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Sentencing scorecards: Reducing racial disparities in prison sentences at their source
Criminology & Public Policy  (IF4.333),  Pub Date : 2020-10-15, DOI: 10.1111/1745-9133.12529
Greg Ridgeway, Ruth A. Moyer, Shawn D. Bushway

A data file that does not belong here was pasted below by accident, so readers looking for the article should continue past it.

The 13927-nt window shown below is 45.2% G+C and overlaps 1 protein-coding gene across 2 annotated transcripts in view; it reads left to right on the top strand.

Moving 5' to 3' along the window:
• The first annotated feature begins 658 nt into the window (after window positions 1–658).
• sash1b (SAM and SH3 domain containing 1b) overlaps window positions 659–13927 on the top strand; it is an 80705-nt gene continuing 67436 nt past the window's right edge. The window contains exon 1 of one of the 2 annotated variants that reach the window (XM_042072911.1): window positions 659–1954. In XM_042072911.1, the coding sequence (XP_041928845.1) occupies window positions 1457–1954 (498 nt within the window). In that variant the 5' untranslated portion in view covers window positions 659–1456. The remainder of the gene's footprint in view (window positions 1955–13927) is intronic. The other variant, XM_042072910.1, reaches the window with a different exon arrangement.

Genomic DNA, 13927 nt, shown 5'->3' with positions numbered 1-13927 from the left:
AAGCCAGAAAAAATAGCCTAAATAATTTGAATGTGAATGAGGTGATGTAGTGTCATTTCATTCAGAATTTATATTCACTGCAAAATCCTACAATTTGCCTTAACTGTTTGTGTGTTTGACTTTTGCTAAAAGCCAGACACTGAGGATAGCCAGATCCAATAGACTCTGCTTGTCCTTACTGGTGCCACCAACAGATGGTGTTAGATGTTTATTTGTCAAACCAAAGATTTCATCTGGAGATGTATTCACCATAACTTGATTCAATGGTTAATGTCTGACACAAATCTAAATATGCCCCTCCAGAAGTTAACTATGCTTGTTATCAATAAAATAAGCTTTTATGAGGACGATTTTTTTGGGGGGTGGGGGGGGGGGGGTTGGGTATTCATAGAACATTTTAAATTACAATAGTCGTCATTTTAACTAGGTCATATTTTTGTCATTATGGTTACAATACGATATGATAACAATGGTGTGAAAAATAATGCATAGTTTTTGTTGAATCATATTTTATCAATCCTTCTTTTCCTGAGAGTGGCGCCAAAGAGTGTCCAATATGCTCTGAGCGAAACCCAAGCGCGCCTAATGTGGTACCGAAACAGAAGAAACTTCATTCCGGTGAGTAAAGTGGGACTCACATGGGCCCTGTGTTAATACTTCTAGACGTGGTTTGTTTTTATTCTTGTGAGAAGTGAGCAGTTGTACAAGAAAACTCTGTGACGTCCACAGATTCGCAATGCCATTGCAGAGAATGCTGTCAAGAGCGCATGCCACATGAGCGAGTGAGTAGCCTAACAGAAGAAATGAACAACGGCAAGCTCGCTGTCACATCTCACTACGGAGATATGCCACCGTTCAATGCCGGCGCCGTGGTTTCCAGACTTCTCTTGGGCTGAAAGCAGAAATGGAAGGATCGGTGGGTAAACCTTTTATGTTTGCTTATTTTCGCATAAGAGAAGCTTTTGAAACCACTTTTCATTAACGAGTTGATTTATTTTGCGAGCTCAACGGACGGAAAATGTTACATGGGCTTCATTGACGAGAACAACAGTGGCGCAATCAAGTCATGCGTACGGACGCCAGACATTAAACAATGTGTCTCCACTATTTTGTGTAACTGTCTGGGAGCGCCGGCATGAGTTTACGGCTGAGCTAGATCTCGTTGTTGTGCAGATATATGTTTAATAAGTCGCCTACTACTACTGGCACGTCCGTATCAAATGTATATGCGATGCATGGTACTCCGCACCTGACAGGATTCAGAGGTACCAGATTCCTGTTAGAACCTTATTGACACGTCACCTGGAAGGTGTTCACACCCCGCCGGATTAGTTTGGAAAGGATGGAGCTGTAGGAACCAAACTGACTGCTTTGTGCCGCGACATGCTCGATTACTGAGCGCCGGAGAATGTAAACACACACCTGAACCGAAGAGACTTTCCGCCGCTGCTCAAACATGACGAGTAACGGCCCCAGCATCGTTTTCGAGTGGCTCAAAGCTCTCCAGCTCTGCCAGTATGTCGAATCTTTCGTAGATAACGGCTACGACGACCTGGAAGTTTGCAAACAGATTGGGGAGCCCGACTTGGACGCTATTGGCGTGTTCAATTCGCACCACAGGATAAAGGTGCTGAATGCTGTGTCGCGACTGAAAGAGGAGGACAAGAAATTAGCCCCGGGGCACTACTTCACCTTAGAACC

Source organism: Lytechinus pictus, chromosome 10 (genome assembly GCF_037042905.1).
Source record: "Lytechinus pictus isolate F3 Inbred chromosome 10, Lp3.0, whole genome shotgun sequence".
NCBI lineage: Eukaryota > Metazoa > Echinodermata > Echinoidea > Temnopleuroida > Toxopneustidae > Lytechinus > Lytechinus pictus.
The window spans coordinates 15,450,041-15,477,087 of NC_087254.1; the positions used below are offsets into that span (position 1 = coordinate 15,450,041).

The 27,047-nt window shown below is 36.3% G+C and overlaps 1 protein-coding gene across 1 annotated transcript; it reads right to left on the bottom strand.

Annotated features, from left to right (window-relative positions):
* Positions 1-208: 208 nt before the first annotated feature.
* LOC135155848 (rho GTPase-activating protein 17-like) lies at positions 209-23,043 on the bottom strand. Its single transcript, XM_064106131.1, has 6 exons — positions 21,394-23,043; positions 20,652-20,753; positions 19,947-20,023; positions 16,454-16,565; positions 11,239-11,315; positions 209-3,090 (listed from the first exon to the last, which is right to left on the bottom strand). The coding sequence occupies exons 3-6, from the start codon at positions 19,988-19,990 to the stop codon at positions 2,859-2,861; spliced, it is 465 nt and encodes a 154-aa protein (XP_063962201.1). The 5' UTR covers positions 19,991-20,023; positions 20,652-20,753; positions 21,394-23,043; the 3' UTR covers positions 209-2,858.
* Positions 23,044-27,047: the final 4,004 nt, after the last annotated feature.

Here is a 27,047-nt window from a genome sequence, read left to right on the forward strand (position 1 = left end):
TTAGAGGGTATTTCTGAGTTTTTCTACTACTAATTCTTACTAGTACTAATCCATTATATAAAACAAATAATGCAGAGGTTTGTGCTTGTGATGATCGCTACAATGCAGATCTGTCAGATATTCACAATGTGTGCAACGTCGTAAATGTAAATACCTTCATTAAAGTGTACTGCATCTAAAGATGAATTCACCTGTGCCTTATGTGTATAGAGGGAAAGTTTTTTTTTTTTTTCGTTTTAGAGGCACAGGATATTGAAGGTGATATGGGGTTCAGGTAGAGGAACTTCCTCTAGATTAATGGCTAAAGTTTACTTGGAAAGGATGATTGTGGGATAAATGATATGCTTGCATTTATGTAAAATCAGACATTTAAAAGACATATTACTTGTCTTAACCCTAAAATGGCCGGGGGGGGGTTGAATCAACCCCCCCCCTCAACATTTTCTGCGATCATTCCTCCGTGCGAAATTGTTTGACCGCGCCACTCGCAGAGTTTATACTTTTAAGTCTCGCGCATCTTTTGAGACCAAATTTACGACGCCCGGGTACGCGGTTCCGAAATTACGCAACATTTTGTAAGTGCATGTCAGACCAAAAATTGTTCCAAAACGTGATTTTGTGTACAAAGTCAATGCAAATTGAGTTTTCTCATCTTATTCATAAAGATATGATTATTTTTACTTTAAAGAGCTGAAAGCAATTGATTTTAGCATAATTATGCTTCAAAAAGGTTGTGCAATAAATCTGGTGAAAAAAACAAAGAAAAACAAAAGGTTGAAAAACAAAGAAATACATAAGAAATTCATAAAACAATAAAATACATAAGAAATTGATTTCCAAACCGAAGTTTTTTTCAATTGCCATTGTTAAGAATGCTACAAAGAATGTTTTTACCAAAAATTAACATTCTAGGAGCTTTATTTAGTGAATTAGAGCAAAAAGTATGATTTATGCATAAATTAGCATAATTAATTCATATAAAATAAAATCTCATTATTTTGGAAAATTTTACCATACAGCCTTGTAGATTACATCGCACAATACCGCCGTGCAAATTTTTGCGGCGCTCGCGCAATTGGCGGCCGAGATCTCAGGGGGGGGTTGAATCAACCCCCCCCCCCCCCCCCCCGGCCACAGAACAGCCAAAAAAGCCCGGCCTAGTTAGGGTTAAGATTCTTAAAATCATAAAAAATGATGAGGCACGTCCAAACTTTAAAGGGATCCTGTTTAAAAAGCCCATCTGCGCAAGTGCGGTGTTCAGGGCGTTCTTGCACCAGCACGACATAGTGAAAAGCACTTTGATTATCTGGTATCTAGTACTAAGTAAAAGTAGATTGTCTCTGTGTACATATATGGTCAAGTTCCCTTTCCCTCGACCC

Scorecards have become an increasingly common tool for public policy decision making about important issues in education, finance, and health care. Few scorecards have been applied in criminal justice and none has been developed to highlight racial disparities in incarceration. We constructed county‐level scorecards for racial disparities in incarceration rates for the New York State Permanent Commission on Sentencing. Using detailed data on felony cases in New York State between 2000 and 2014, including the specific penal law criminal offense, features of the underlying charges, and criminal history, we assembled a set of White defendants within each county that collectively resembled Black and Hispanic defendants in that county. Statewide, Black defendants were more likely to receive prison sentences than similar White defendants (43% vs. 40%). Some individual counties had much greater racial disparities with relative risks of prison as high as 1.36. We found similar results for Hispanic defendants.